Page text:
“Technical adjustment” on Russian sanctions may involve more than meets the eye

The Washington Post reported on Thursday that U.S. sanctions against Russia, specifically the FSB, had been relaxed in order to allow the FSB, which has a monopoly on such matters, to issue licenses or authorizations to allow U.S. firms to export to Russia “certain communications technology items, mostly consumer goods such as cellphones, tablets and low-level encryption software.”

See Karen DeYoung, “How a tweak became a tempest: Trump, Russia and sanctions,” Washington Post, February 2, 2017 (4:48 PM).

Pursuant to last month’s sanctions by the Obama administration on Russia’s intelligence service for interfering in the U.S. election, (the Treasury Department on Thursday) said, “certain transactions” with the service, known as the FSB, were to be authorized.

By midafternoon, after failing to respond for hours to media calls asking for an explanation, Treasury’s Office of Foreign Assets Control organized a call-in briefing with a “senior Treasury official,” who, it cautioned, could not be quoted.

The official explained that U.S. exports of certain communications technology items, mostly consumer goods such as cellphones, tablets and low-level encryption software, were and remain legal. In the Russian system, however, the FSB is responsible for processing their import. Sanctions prohibiting any dealings with the FSB — which charges a fee for its processing service — meant that exports had stopped.

U.S. exporters had complained, the official said, so the new administration looked into the matter and decided they had a point. The fix now allows U.S. companies, prohibited from dealing with the FSB in any other way, to pay up to $5,000 a year in FSB fees so that Russians can buy American-exported cellphones and other consumer items. Other sanctions remain in place.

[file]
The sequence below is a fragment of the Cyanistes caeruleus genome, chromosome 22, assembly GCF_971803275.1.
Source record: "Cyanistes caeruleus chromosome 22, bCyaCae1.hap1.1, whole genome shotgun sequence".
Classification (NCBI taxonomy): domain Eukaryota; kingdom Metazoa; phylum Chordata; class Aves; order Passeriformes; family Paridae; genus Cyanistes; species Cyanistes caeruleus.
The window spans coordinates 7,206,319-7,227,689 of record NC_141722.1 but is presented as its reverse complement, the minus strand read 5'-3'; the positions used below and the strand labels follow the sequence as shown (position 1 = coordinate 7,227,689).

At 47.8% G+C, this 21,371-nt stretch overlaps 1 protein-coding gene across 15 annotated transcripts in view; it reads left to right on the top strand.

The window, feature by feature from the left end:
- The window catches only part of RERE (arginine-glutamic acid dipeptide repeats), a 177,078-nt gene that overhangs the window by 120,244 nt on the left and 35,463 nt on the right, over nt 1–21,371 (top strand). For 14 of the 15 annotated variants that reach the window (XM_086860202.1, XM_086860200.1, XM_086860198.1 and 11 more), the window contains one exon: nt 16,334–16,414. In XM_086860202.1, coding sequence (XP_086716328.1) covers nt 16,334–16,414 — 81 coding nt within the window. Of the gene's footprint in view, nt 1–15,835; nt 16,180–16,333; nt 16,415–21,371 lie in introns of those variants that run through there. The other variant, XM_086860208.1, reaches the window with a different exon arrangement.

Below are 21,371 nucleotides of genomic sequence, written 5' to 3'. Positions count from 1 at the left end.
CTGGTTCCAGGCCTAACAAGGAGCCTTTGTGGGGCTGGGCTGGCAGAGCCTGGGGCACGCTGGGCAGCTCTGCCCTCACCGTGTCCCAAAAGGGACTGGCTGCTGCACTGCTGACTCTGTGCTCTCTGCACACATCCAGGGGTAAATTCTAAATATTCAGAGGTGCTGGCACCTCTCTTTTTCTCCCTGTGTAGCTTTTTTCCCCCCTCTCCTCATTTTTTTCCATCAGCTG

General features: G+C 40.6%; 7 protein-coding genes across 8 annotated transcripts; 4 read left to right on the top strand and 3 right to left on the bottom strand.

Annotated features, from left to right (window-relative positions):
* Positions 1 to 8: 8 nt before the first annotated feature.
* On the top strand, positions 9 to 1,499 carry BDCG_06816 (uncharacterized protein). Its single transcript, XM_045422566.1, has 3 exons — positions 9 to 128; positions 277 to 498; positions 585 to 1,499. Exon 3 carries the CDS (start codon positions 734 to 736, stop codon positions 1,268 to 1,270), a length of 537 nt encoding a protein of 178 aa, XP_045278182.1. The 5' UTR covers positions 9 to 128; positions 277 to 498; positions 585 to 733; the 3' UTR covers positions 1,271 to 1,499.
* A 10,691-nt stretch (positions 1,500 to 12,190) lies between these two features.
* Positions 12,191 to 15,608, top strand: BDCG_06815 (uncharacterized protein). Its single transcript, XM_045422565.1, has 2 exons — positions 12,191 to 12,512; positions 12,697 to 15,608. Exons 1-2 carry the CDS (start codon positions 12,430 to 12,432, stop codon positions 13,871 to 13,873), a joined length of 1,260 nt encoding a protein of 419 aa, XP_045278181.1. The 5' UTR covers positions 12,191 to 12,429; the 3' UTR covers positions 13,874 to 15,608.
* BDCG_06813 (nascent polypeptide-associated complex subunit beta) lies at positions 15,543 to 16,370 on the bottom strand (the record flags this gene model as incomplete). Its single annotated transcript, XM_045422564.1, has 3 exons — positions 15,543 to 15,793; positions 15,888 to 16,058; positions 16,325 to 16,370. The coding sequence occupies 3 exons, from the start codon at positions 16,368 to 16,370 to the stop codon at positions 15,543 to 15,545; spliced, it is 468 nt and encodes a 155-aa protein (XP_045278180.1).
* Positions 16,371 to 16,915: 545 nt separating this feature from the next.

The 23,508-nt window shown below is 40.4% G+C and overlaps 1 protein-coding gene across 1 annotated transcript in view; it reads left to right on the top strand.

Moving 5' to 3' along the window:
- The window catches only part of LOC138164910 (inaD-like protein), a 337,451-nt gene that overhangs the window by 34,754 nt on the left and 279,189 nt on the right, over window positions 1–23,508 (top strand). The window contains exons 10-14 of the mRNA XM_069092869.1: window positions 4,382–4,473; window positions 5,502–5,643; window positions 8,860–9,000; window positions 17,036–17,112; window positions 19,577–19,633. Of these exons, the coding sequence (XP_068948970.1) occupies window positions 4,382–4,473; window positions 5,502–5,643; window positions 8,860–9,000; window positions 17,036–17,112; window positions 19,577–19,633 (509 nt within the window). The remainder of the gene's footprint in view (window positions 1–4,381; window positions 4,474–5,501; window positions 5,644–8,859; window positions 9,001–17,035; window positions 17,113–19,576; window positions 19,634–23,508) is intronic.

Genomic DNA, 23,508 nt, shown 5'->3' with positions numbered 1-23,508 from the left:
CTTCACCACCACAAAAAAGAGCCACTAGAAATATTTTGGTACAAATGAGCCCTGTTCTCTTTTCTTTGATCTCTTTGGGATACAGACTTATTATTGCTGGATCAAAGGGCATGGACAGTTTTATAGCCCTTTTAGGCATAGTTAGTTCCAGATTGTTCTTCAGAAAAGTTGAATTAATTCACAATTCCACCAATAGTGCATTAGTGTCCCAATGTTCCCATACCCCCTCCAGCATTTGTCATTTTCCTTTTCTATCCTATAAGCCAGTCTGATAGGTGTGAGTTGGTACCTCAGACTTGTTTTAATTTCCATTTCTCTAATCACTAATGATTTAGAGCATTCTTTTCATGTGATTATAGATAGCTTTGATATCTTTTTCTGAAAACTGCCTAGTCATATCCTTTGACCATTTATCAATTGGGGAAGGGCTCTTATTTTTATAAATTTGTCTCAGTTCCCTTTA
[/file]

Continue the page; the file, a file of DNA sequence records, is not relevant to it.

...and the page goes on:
The bottom line: The Russian FSB, successor to the Soviet KGB, was directly involved along with Valdimir Putin, a former director of the FSB, in the Russian intervention in the November, 2016 elections. While presented as an action in response to the demands of U.S. exporters, it certainly would appear that the relaxation of sanctions against the FSB is something the FSB would like to happen.

The FSB may hold compromising information regarding Donald Trump’s activities in Moscow, according to a dossier prepared by Christopher Steele, a former MI6 agent who following publication of a two-page annex to the intelligence agencies report of Russian intervention in the election, and the death of a former KGB head in late December who appears to have been involved in the leak of the “Golden Showers” information included in the the dossier, has gone into hiding.

Thus, what first appeared to be unsubstantiated allegations (though of a serious enough nature to warrant their inclusion in the intelligence agencies report on the Russian intervention in the U.S. election), now would appear to merit serious investigation by an independent commission or panel.

See “Is there a Russian mole in the U.S. government? What fait accompli are Bannon and Trump plannng on Russia?” The Trenchant Observer, January 31, 2017.

There exists the significant possibility that the FSB, holding incriminating information about Trump, has received a relaxation of the sanctions imposed against it by the Obama administration, through the action of officials acting under the direction of President Trump.

While described as a “technical fix”, the relaxation of sanctions by the Trump administration raises the question of why, if it was merely a “technical fix”,  that fix was not made by the Obama administration.